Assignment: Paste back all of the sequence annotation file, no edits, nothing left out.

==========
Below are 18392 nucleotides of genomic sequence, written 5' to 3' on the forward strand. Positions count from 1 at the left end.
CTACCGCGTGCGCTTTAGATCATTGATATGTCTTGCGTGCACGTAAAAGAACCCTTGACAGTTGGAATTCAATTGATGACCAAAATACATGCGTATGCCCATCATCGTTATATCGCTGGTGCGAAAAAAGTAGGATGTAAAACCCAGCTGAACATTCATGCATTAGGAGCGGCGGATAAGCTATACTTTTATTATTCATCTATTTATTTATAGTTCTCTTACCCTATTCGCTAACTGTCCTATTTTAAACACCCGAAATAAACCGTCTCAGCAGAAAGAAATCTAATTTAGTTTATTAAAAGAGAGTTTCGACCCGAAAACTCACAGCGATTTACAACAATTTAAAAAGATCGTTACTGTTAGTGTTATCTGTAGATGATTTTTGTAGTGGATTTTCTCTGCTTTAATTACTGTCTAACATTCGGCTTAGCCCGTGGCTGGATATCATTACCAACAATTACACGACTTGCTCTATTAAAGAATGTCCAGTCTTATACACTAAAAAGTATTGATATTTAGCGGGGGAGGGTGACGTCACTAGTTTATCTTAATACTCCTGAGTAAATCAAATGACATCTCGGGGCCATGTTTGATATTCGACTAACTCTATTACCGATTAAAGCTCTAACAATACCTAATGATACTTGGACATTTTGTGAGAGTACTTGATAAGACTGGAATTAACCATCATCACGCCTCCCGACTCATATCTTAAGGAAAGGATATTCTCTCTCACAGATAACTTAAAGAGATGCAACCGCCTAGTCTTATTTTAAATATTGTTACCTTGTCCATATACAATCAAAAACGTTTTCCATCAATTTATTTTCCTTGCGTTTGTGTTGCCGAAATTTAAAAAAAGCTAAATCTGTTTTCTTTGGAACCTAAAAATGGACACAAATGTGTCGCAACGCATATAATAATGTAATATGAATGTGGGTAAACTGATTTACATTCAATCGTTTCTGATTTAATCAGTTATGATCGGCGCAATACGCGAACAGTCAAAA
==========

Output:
Below are 18392 nucleotides of genomic sequence, written 5' to 3' on the forward strand. Positions count from 1 at the left end.
CTACCGCGTGCGCTTTAGATCATTGATATGTCTTGCGTGCACGTAAAAGAACCCTTGACAGTTGGAATTCAATTGATGACCAAAATACATGCGTATGCCCATCATCGTTATATCGCTGGTGCGAAAAAAGTAGGATGTAAAACCCAGCTGAACATTCATGCATTAGGAGCGGCGGATAAGCTATACTTTTATTATTCATCTATTTATTTATAGTTCTCTTACCCTATTCGCTAACTGTCCTATTTTAAACACCCGAAATAAACCGTCTCAGCAGAAAGAAATCTAATTTAGTTTATTAAAAGAGAGTTTCGACCCGAAAACTCACAGCGATTTACAACAATTTAAAAAGATCGTTACTGTTAGTGTTATCTGTAGATGATTTTTGTAGTGGATTTTCTCTGCTTTAATTACTGTCTAACATTCGGCTTAGCCCGTGGCTGGATATCATTACCAACAATTACACGACTTGCTCTATTAAAGAATGTCCAGTCTTATACACTAAAAAGTATTGATATTTAGCGGGGGAGGGTGACGTCACTAGTTTATCTTAATACTCCTGAGTAAATCAAATGACATCTCGGGGCCATGTTTGATATTCGACTAACTCTATTACCGATTAAAGCTCTAACAATACCTAATGATACTTGGACATTTTGTGAGAGTACTTGATAAGACTGGAATTAACCATCATCACGCCTCCCGACTCATATCTTAAGGAAAGGATATTCTCTCTCACAGATAACTTAAAGAGATGCAACCGCCTAGTCTTATTTTAAATATTGTTACCTTGTCCATATACAATCAAAAACGTTTTCCATCAATTTATTTTCCTTGCGTTTGTGTTGCCGAAATTTAAAAAAAGCTAAATCTGTTTTCTTTGGAACCTAAAAATGGACACAAATGTGTCGCAACGCATATAATAATGTAATATGAATGTGGGTAAACTGATTTACATTCAATCGTTTCTGATTTAATCAGTTATGATCGGCGCAATACGCGAACAGTCAAAA